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politics

Of Love and Justice: Plato’s Republic

At the beginning of the Republic, Socrates piques the interest of  the group of young men he is speaking with, suggesting that to know justice is to know the only way of living that is worthwhile.  However, as he begins... Continue Reading →

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The Wisdom of Humility: Plato’s Gadfly

At the beginning of Plato’s Republic, Socrates encounters Thrasymachus, a sophist or wise guy, who argues that “justice” is whatever the person or people with the most power want, and they always want what is to their advantage.  Plato heightens... Continue Reading →

What are Words Worth: Plato’s Crito

Imagine a friend you have had since childhood has been tried, convicted, and now will be executed for a crime he did not commit. Now imagine that you have the means for him to escape and can provide a safe... Continue Reading →

Plato’s Symposium: My Wisdom is … a Shadow in a Dream

In the middle of Plato's dialogue the Symposium, Aristophanes follows several others, all of whom have been tasked with giving speeches on love or eros.  Aristophanes prefaces his speech, once his hiccups have subsided, by saying that he will speak in... Continue Reading →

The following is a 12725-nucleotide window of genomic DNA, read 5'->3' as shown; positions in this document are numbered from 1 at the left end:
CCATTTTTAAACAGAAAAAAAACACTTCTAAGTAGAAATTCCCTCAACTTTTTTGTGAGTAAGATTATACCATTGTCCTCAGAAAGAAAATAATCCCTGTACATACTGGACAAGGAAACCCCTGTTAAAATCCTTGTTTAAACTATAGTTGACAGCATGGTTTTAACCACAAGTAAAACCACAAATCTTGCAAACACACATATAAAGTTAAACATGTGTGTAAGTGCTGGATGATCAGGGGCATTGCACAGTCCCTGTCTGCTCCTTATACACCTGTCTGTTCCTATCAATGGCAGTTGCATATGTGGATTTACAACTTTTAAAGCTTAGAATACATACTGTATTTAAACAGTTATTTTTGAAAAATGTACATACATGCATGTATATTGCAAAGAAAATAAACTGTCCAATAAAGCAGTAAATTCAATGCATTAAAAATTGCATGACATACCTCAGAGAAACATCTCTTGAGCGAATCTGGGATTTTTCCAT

Mindfulness Plato-style: The Parmenides

At the end of yoga class, you are supposed to lie like a breathing corpse. I think it has to do with being in the moment - as in - if you were a corpse that could actually breath, why... Continue Reading →

Plato and Penelope: The Politics of Weaving

Homer's Iliad, which tells the story of the Trojan war, reveals in clarity the devastation of a world at war. Having come to Troy to avenge the abduction or seduction of the Menelaus's wife, Helen, and to reassert the principles... Continue Reading →

Plato’s Theatetus: Becoming for Each Other

Left to my own devices at lunch time, I set a spoon on fire while making soup. Rather than panicking, I efficiently dunked the spoon in the soup and stirred. And now I have a master chef tip for improving... Continue Reading →

The Problem with Alternative Facts: Plato’s Alcibiades

The image we get from Plato's dialogues of his teacher, Socrates, is strange and often startling. He wanders around Athens speaking to everyone, bothering most people, rarely taking the hint. He is generally barefoot and goes without bathing such that... Continue Reading →

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